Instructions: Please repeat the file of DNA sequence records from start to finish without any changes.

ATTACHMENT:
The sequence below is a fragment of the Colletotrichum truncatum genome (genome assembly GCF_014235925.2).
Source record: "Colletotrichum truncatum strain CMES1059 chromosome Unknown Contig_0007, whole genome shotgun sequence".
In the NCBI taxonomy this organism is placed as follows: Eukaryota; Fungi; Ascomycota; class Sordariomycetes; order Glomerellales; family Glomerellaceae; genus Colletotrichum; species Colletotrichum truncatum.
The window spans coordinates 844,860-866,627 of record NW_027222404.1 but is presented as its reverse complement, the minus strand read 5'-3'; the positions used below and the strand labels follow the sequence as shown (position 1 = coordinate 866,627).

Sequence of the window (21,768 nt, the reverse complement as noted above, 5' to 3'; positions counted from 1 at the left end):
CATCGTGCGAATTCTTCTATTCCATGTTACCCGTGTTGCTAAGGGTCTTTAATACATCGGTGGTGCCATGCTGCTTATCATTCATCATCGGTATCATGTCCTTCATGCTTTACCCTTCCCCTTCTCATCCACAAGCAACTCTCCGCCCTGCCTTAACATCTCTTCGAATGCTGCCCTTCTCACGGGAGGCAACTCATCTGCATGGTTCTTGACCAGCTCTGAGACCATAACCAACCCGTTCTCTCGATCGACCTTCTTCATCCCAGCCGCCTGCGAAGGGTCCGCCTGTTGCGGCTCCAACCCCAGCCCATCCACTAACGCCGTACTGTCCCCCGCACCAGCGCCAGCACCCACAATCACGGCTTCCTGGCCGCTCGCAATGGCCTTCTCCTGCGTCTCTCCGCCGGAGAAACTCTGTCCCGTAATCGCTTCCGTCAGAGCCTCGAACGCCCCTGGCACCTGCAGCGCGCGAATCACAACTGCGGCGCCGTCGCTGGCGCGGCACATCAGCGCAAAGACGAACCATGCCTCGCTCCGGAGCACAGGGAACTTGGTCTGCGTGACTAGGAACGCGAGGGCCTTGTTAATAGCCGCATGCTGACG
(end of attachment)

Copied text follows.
The sequence below is a fragment of the Colletotrichum truncatum genome (genome assembly GCF_014235925.2).
Source record: "Colletotrichum truncatum strain CMES1059 chromosome Unknown Contig_0007, whole genome shotgun sequence".
In the NCBI taxonomy this organism is placed as follows: Eukaryota; Fungi; Ascomycota; class Sordariomycetes; order Glomerellales; family Glomerellaceae; genus Colletotrichum; species Colletotrichum truncatum.
The window spans coordinates 844,860-866,627 of record NW_027222404.1 but is presented as its reverse complement, the minus strand read 5'-3'; the positions used below and the strand labels follow the sequence as shown (position 1 = coordinate 866,627).

Sequence of the window (21,768 nt, the reverse complement as noted above, 5' to 3'; positions counted from 1 at the left end):
CATCGTGCGAATTCTTCTATTCCATGTTACCCGTGTTGCTAAGGGTCTTTAATACATCGGTGGTGCCATGCTGCTTATCATTCATCATCGGTATCATGTCCTTCATGCTTTACCCTTCCCCTTCTCATCCACAAGCAACTCTCCGCCCTGCCTTAACATCTCTTCGAATGCTGCCCTTCTCACGGGAGGCAACTCATCTGCATGGTTCTTGACCAGCTCTGAGACCATAACCAACCCGTTCTCTCGATCGACCTTCTTCATCCCAGCCGCCTGCGAAGGGTCCGCCTGTTGCGGCTCCAACCCCAGCCCATCCACTAACGCCGTACTGTCCCCCGCACCAGCGCCAGCACCCACAATCACGGCTTCCTGGCCGCTCGCAATGGCCTTCTCCTGCGTCTCTCCGCCGGAGAAACTCTGTCCCGTAATCGCTTCCGTCAGAGCCTCGAACGCCCCTGGCACCTGCAGCGCGCGAATCACAACTGCGGCGCCGTCGCTGGCGCGGCACATCAGCGCAAAGACGAACCATGCCTCGCTCCGGAGCACAGGGAACTTGGTCTGCGTGACTAGGAACGCGAGGGCCTTGTTAATAGCCGCATGCTGACG